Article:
While the aims of the ELSC are laid out singularly in its manifesto, the collective is a broad church, and home to a mosaic of mentalities. As much is evident when the prickly issue of where stripping fits in the modern feminist landscape is raised.
“It may seem contradictory to consider ourselves feminists and still strip, but we all basically want the same result; respect for women,” Clare argues.
“For me feminism is about supporting women’s choices, not about telling them what they should and shouldn’t do.”
But isn’t stripping fundamentally demeaning to women? “My answer to that is: bollocks. In my experience stripping only becomes demeaning when the environment it’s done in is exploitative, so let’s change the conditions of the industry so it supports and sustains its workers.
“Of course gender inequality is a problem,” she concedes. “But we want to challenge the patriarchal paradigm that currently exists, and the idea that all strippers are downtrodden or have Stockholm Syndrome.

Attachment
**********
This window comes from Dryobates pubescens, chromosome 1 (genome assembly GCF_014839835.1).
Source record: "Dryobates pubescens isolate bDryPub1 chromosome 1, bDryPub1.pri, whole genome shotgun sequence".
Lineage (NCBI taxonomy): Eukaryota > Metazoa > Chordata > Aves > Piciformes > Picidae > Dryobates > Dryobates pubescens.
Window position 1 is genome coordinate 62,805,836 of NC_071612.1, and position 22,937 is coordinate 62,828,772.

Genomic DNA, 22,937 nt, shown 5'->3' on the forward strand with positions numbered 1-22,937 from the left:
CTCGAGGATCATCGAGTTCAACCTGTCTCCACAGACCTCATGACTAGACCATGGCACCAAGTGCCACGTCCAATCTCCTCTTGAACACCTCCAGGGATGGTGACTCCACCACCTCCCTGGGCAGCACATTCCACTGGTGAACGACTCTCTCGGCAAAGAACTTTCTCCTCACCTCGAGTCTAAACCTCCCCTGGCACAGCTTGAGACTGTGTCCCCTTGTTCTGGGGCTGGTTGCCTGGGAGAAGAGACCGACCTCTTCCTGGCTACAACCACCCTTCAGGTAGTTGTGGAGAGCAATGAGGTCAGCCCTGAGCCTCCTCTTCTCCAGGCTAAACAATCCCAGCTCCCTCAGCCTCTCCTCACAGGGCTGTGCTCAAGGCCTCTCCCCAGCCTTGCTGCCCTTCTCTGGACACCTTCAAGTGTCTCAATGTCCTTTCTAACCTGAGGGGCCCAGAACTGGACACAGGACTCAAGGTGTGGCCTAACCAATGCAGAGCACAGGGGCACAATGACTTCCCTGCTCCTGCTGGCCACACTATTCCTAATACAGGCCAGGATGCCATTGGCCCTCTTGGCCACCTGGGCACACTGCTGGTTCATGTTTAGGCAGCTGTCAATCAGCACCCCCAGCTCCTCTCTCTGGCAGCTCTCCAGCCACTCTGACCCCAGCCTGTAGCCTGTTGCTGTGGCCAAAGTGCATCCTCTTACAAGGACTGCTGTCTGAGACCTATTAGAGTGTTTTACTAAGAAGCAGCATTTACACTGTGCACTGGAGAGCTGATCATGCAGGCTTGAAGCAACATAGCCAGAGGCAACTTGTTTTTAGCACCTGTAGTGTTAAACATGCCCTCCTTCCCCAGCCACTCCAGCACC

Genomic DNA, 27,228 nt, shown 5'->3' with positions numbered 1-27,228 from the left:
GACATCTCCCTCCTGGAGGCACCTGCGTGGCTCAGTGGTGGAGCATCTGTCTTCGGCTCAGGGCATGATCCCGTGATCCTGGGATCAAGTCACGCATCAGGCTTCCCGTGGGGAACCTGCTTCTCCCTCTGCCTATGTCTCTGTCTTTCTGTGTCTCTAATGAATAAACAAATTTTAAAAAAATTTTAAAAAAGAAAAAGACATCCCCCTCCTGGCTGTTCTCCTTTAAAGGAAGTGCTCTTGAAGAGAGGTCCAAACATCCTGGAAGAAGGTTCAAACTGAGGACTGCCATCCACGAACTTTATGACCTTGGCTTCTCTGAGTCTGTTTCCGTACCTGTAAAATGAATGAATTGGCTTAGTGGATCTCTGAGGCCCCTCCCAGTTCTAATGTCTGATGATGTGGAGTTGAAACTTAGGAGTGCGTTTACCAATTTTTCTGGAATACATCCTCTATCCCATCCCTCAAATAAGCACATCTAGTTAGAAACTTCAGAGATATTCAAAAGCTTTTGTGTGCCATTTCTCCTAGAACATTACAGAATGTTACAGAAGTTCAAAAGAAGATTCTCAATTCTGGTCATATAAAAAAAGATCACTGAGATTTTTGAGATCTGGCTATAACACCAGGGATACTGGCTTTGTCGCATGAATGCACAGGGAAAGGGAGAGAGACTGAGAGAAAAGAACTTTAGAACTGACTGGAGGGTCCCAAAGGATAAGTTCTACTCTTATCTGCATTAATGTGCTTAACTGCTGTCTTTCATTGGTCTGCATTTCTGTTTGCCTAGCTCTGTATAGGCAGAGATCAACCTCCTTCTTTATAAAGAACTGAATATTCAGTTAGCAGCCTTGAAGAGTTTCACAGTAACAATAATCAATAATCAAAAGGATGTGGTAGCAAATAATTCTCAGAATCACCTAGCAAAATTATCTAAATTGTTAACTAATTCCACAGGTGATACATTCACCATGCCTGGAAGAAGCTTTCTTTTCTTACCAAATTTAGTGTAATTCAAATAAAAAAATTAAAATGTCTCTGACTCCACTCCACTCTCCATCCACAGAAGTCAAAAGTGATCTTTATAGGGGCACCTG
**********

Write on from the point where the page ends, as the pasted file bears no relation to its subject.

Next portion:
“As we say in the manifesto, we invite the prospect of male and transgender dancers and mixed audiences. We recently had a male drag stripper join – to me that’s very exciting.” For Lamort, the issue is squarely about personal choice.
“Modern feminism is often victim feminism; it’s too concerned with trivial things and playing the victim,” she argues.
“I look at my stripping friends and I see strong, intelligent, risk-taking, educated, property-owning, witty women.
“Surely that’s feminist?”